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Workshop Revitalization: Embracing Community and Nature

Mutan Project, Villa Martelli, AR / Morsa Taller + Emilia Pascarelli

This innovative project, led by Morsa Taller and Emilia Pascarelli, is driven by a desire for regeneration that goes beyond just physical space. It aims to revitalize not only the workshop but also the cultural aspect of the community. Situated in Villa Martelli, a diverse suburb in Buenos Aires, the project seamlessly integrates with the existing workshop on a narrow lot. The architects, mindful of the limited budget, decided to construct a two-story building that sits atop the original structure. This addition overlooks an internal courtyard, acting as a central hub between the buildings.

Mutan Project, Villa Martelli, AR / Morsa Taller + Emilia Pascarelli

To preserve the natural surroundings, a unique metal structure was incorporated, allowing an avocado tree to grow through the roof, adding a touch of nature to the design. The ground floor houses a versatile communal space that connects directly to the garden, complete with essential amenities, a kitchen, and a dining area that extends into the workshop. On the first floor, a showroom showcases the eco-sustainable design objects produced, alongside an office and a meeting area that offer stunning views of the terrace.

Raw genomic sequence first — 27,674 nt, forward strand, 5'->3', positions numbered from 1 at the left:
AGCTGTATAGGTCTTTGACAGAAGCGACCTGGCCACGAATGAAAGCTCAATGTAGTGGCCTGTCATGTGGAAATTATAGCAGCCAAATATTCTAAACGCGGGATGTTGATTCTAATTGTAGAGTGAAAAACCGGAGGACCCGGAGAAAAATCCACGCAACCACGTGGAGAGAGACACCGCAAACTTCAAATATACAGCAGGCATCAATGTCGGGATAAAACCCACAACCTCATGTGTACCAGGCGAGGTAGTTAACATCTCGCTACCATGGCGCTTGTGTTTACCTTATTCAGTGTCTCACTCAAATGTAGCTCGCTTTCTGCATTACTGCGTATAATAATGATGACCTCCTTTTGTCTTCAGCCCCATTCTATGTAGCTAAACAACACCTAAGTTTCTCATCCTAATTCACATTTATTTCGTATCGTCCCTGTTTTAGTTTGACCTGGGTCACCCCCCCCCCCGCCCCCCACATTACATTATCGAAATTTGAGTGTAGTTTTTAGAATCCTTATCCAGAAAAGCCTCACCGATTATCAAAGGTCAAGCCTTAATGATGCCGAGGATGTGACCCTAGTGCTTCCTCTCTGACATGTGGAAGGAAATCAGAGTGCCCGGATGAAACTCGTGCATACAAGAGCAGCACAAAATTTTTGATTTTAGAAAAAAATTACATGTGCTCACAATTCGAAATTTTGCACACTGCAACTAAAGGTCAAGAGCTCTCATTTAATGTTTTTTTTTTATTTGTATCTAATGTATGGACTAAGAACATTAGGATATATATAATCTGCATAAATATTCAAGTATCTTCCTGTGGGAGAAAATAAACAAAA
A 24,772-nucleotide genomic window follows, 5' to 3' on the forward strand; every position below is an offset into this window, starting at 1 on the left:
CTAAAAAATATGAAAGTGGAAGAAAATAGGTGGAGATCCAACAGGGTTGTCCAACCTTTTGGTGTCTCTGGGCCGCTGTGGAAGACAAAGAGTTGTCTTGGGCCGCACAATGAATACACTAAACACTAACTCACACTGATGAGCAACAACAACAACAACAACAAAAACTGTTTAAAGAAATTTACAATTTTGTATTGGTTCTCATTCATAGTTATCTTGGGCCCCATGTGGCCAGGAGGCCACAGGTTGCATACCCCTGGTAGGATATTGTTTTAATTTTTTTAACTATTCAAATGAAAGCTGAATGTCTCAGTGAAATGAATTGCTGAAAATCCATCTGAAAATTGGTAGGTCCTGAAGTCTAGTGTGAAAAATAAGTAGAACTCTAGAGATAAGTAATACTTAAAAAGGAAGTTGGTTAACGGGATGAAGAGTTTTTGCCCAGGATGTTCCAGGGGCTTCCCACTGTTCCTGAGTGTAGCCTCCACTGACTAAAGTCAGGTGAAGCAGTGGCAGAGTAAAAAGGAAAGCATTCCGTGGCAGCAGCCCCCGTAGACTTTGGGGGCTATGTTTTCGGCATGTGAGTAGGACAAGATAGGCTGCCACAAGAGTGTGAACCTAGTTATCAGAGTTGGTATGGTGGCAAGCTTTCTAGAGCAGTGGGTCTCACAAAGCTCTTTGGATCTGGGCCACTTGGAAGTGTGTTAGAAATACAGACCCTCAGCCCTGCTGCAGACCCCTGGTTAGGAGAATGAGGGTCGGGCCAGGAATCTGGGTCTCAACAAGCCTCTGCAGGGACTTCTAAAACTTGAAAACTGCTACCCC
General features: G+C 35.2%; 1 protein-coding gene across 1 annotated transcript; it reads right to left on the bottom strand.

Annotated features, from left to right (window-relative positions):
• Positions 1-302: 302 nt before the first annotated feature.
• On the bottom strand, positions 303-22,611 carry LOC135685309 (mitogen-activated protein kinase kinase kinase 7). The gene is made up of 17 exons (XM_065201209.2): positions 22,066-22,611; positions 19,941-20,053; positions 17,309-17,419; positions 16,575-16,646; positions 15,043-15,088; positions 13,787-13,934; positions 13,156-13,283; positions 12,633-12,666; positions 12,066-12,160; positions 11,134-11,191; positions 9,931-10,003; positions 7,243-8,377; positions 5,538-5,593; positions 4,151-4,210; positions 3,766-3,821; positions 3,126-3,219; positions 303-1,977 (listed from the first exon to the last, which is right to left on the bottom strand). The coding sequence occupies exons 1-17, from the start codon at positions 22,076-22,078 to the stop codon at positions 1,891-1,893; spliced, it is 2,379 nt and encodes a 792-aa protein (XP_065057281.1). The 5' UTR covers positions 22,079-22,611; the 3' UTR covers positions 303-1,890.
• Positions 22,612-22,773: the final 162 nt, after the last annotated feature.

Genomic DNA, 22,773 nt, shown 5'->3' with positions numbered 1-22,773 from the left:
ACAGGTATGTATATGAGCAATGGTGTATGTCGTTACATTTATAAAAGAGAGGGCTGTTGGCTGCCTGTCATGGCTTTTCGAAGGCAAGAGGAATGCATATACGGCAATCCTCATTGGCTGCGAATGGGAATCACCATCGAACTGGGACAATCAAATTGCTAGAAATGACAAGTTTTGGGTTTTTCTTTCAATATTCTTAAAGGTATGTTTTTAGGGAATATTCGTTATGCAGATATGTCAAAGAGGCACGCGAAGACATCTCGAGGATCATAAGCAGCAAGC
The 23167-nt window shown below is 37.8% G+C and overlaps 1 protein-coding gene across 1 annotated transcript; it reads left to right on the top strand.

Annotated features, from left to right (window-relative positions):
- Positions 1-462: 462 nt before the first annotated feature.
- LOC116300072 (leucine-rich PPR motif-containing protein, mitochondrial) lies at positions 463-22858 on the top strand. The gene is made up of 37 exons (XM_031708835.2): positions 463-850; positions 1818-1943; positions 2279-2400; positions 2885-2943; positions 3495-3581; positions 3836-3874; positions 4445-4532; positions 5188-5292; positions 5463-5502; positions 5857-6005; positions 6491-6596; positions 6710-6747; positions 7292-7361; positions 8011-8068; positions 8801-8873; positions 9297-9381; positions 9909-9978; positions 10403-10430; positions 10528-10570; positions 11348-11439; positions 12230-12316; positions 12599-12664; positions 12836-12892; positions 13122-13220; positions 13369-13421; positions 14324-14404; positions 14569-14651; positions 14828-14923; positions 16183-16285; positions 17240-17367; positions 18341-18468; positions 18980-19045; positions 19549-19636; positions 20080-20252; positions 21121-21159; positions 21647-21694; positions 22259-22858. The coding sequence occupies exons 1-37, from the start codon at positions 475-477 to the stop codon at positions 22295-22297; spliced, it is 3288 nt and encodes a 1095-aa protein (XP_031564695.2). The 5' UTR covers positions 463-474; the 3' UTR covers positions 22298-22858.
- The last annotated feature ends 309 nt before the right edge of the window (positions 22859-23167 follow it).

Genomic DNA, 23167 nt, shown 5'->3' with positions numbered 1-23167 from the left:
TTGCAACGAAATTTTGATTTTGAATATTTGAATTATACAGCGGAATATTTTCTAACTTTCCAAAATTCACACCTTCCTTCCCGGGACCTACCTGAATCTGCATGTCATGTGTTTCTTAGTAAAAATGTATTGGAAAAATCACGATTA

Mutan Project, Villa Martelli, AR / Morsa Taller + Emilia Pascarelli

The workshop’s raw and industrial aesthetic, achieved through the use of industrial materials, reflects its purpose and adds a touch of character. Furthermore, the building’s adaptability and flexibility, akin to a living organism, cater to the ever-changing needs of its users. This concept draws inspiration from the frugal yet poetic approach of Lacaton&Vassal‘s architecture, exemplified by Maison Latapie.

Mutan Project, Villa Martelli, AR / Morsa Taller + Emilia Pascarelli

The white-painted metal beams and pillars form the foundational structure, engaging in a conversation with a delicate outer layer composed of panels that can fold or slide. These panels are crafted from a variety of materials including fabric, glass, vegetation, and polycarbonate. Depending on their arrangement, they provide varying degrees of shade, facilitate natural ventilation, and offer carefully framed views of the surrounding neighborhood.

Mutan Project, Villa Martelli, AR / Morsa Taller + Emilia Pascarelli

Internally, the open-plan multifunctional spaces are bathed in abundant natural light, creating an inviting and uncluttered ambiance. The furnishings within these spaces are both essential and modular, allowing for adaptability. For instance, display shelves can be adjusted to accommodate objects of different sizes. The flooring and paneling feature unfinished wood, adding a touch of warmth, while the silvered ceilings evoke the appearance of plastic packaging reels.

Image courtesy of Javier Agustin Rojas